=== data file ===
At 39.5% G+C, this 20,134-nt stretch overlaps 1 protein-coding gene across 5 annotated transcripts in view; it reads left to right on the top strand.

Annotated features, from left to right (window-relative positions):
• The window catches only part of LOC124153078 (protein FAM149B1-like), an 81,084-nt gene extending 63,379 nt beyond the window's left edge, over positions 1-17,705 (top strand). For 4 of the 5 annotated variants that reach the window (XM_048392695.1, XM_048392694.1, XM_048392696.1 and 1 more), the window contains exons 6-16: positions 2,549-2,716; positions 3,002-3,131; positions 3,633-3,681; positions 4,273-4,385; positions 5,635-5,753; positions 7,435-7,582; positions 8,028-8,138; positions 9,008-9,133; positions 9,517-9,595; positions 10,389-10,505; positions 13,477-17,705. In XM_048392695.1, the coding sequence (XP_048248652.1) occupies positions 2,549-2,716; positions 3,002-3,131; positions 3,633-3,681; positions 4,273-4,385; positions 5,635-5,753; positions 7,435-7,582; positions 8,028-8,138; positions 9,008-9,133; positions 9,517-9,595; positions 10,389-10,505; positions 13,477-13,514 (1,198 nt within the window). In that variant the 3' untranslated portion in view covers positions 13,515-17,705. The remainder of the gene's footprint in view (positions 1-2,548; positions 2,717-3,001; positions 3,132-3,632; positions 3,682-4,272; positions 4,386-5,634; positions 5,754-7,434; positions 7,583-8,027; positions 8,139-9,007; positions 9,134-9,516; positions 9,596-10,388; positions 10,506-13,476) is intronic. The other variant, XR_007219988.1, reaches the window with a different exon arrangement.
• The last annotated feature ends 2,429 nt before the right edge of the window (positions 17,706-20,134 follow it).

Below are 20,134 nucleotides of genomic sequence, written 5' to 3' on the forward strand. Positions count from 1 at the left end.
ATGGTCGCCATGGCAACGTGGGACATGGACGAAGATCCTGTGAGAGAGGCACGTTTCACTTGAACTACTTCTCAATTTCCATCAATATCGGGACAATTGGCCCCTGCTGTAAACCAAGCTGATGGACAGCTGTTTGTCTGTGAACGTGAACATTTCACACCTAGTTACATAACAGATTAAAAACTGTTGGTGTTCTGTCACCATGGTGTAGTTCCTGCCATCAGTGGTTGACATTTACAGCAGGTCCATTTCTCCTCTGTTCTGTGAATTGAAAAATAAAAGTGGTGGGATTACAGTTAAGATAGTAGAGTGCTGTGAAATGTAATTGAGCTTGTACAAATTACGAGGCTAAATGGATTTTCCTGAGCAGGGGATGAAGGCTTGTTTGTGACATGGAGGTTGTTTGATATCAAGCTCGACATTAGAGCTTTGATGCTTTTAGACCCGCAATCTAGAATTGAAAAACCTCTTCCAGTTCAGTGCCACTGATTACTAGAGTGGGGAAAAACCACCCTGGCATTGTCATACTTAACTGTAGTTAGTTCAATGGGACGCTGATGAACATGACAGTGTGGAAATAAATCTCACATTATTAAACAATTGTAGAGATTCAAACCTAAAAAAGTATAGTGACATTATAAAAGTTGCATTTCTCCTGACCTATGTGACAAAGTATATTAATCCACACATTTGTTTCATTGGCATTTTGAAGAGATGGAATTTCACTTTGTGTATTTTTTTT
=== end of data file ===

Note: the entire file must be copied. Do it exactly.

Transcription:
At 39.5% G+C, this 20,134-nt stretch overlaps 1 protein-coding gene across 5 annotated transcripts in view; it reads left to right on the top strand.

Annotated features, from left to right (window-relative positions):
• The window catches only part of LOC124153078 (protein FAM149B1-like), an 81,084-nt gene extending 63,379 nt beyond the window's left edge, over positions 1-17,705 (top strand). For 4 of the 5 annotated variants that reach the window (XM_048392695.1, XM_048392694.1, XM_048392696.1 and 1 more), the window contains exons 6-16: positions 2,549-2,716; positions 3,002-3,131; positions 3,633-3,681; positions 4,273-4,385; positions 5,635-5,753; positions 7,435-7,582; positions 8,028-8,138; positions 9,008-9,133; positions 9,517-9,595; positions 10,389-10,505; positions 13,477-17,705. In XM_048392695.1, the coding sequence (XP_048248652.1) occupies positions 2,549-2,716; positions 3,002-3,131; positions 3,633-3,681; positions 4,273-4,385; positions 5,635-5,753; positions 7,435-7,582; positions 8,028-8,138; positions 9,008-9,133; positions 9,517-9,595; positions 10,389-10,505; positions 13,477-13,514 (1,198 nt within the window). In that variant the 3' untranslated portion in view covers positions 13,515-17,705. The remainder of the gene's footprint in view (positions 1-2,548; positions 2,717-3,001; positions 3,132-3,632; positions 3,682-4,272; positions 4,386-5,634; positions 5,754-7,434; positions 7,583-8,027; positions 8,139-9,007; positions 9,134-9,516; positions 9,596-10,388; positions 10,506-13,476) is intronic. The other variant, XR_007219988.1, reaches the window with a different exon arrangement.
• The last annotated feature ends 2,429 nt before the right edge of the window (positions 17,706-20,134 follow it).

Below are 20,134 nucleotides of genomic sequence, written 5' to 3' on the forward strand. Positions count from 1 at the left end.
ATGGTCGCCATGGCAACGTGGGACATGGACGAAGATCCTGTGAGAGAGGCACGTTTCACTTGAACTACTTCTCAATTTCCATCAATATCGGGACAATTGGCCCCTGCTGTAAACCAAGCTGATGGACAGCTGTTTGTCTGTGAACGTGAACATTTCACACCTAGTTACATAACAGATTAAAAACTGTTGGTGTTCTGTCACCATGGTGTAGTTCCTGCCATCAGTGGTTGACATTTACAGCAGGTCCATTTCTCCTCTGTTCTGTGAATTGAAAAATAAAAGTGGTGGGATTACAGTTAAGATAGTAGAGTGCTGTGAAATGTAATTGAGCTTGTACAAATTACGAGGCTAAATGGATTTTCCTGAGCAGGGGATGAAGGCTTGTTTGTGACATGGAGGTTGTTTGATATCAAGCTCGACATTAGAGCTTTGATGCTTTTAGACCCGCAATCTAGAATTGAAAAACCTCTTCCAGTTCAGTGCCACTGATTACTAGAGTGGGGAAAAACCACCCTGGCATTGTCATACTTAACTGTAGTTAGTTCAATGGGACGCTGATGAACATGACAGTGTGGAAATAAATCTCACATTATTAAACAATTGTAGAGATTCAAACCTAAAAAAGTATAGTGACATTATAAAAGTTGCATTTCTCCTGACCTATGTGACAAAGTATATTAATCCACACATTTGTTTCATTGGCATTTTGAAGAGATGGAATTTCACTTTGTGTATTTTTTTT